The semiquantitative scoring of IHC staining was independently scored by two pathologists. The expression of antibody in tumor cells was evaluated under a microscope at 200× magnification. Five high-power fields of view were randomly selected for the calculating of tissue cells. The density and intensity of positively stained cells were assessed by counting 100 tumor cells in each selected field. The intensity of staining was scored as follows: 0, no staining; 1, weak staining; 2, moderate staining; and 3, strong staining. According to the density of staining and percentage of tumor cells, the scores were divided into four categories: 0 (0%), 1 (1–25%), 2 (26–50%), 3 (51–75%), and 4 (76–100%). The combined score was then calculated by multiplying the intensity and density of staining (ranging from 0 to 12). For statistical analysis, a comprehensive score <6 was defined as a low expression, and a score ≥6 was defined as a high expression. Any disagreement between the two pathologists concerning the evaluation could be solved through consensus and reassessment.
Clinical and survival data extraction
Clinical data were extracted from the medical record, and included clinical and pathological information of age, sex, smoking and alcohol history, TNM stage, tumor size, pathological grade of tumor, vascular thrombus, neural invasion, and pleural invasion, and treatment history. Survival data were collected from follow-up records to evaluate the OS. The last follow-up date was December 31, 2019, and OS was defined as the time from initial therapy to death.
The clinical database was established using SPSS 25.0 software (IBM Corp., USA). The independent t-test and chi-square tests were performed for comparisons among groups. The cumulative survival rate was calculated by the Kaplan-Meier method, and between-group comparisons were calculated by the log-rank test. The Cox regression model was used to determine the risk factors of OS through univariate and multivariate analysis. All factors that showed statistical significance in univariate analysis (P<0.05) were included in multivariate analysis to identify independent risk factors. All statistical analyses were two-sided, and a P value <0.05 was considered statistically significant.
NSCLC tissues exhibited elevated FGF19 mRNA expression
A detailed analysis was conducted using the data from TCGA database. The FGF19 mRNA expression levels in the NSCLC tissues and normal tissues were compared by t-test. The NSCLC tissues exhibited significantly higher levels of FGF19 mRNA expression than did the normal tissues (P<0.0001) (Figure 1A). Furthermore, we carried out a stratified analysis of the LUAD and LUSC subtypes. The FGF19 mRNA levels of both the LUAD tissues and LUSC tissues were notably higher than those of normal tissues (P<0.0001; Figure 1B,C).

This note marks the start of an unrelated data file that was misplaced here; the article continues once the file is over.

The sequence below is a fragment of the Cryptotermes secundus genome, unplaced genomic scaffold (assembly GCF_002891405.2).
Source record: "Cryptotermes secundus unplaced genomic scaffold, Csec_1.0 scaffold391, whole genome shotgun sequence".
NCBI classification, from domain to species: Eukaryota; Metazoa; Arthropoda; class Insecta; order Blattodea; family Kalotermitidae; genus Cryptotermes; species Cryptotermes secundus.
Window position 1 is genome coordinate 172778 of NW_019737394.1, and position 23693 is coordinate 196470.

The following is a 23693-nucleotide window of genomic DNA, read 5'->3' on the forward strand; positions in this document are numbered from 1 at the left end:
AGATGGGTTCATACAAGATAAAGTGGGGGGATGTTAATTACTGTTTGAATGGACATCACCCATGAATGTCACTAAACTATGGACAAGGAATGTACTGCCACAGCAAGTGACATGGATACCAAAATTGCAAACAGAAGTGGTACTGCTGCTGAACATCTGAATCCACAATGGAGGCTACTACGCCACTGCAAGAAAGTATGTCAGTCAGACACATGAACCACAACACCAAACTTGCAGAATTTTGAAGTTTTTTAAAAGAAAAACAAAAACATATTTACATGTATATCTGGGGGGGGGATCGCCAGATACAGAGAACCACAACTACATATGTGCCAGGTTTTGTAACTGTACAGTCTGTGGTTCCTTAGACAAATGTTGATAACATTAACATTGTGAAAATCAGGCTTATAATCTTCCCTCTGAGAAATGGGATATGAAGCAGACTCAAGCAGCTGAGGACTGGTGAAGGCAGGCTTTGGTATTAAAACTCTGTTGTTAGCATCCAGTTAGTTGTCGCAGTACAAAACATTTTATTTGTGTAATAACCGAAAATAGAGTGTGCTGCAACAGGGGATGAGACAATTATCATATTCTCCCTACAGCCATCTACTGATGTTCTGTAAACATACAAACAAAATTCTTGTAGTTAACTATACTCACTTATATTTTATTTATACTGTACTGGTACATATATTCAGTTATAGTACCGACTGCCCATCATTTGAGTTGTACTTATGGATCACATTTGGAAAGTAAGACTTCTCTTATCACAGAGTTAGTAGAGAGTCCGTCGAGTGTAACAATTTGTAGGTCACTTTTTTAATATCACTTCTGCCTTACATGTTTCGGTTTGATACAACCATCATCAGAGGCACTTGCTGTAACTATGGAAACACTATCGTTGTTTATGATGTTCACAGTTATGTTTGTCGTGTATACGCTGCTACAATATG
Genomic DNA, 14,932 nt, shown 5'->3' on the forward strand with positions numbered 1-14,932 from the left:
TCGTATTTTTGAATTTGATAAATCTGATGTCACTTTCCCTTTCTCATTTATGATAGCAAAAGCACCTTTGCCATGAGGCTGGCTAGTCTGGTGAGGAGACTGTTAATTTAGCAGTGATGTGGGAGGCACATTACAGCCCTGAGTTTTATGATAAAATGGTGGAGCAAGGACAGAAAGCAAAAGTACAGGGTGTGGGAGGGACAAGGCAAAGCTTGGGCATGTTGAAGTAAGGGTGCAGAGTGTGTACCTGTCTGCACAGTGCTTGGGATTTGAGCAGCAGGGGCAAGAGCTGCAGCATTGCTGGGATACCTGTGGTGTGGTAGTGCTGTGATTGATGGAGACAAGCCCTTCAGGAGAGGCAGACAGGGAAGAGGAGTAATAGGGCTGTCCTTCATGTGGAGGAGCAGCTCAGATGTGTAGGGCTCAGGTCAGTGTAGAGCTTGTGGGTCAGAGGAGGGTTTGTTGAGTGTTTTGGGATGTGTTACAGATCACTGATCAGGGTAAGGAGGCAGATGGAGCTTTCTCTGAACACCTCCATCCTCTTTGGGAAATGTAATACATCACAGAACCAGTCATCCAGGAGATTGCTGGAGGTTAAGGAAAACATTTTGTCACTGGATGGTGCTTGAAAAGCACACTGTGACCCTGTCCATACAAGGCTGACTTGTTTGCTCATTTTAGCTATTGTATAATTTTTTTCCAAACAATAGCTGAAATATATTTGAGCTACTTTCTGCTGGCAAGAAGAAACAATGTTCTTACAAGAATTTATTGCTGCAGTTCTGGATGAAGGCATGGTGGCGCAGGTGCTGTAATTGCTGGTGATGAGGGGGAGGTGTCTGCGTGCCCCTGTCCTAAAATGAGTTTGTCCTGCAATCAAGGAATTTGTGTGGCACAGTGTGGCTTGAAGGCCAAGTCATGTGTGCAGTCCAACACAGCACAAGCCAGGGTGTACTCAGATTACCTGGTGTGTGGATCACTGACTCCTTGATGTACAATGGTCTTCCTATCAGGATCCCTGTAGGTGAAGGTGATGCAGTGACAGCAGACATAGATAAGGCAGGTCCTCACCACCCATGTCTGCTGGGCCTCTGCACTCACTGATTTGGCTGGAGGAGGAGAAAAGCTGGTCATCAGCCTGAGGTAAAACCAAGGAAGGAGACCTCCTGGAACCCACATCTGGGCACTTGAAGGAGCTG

Correlation of FGF19 mRNA levels with OS in NSCLC patients
NSCLC patients with high FGF19 mRNA levels had lower OS than those with low expression (P<0.01; Figure 2A). Patients with high FGF19 expression in the LUAD cohort had shorter OS compared to those with low expression (P<0.001; Figure 2B); however, no significant difference was observed in the LUSC group (P=0.38; Figure 2C).
The expression of FGF19 correlated with copy number variation amplification
The standardized expression data of FGF19 and the segmentation data of copy number variation (CNV) were downloaded from TCGA database (https://portal.gdc.cancer.gov/). The classification value of CNV was calculated using GISTIC 2.0 (GenePattern) based on TCGA CNV segmentation, which is defined as follows: –2 = homozygous deletion, 1 = hemizygous deletion, 0 = neutral/no change, 1 = gain, 2 = high level amplification. As shown in Figure 3, the amplification of FGF19 CNV in the NCSLC group and the LUSC subgroup was significantly higher than that in other groups (P<0.0001) (Figure 3A,B), but no difference was observed in the LUAD subgroup (Figure 3C).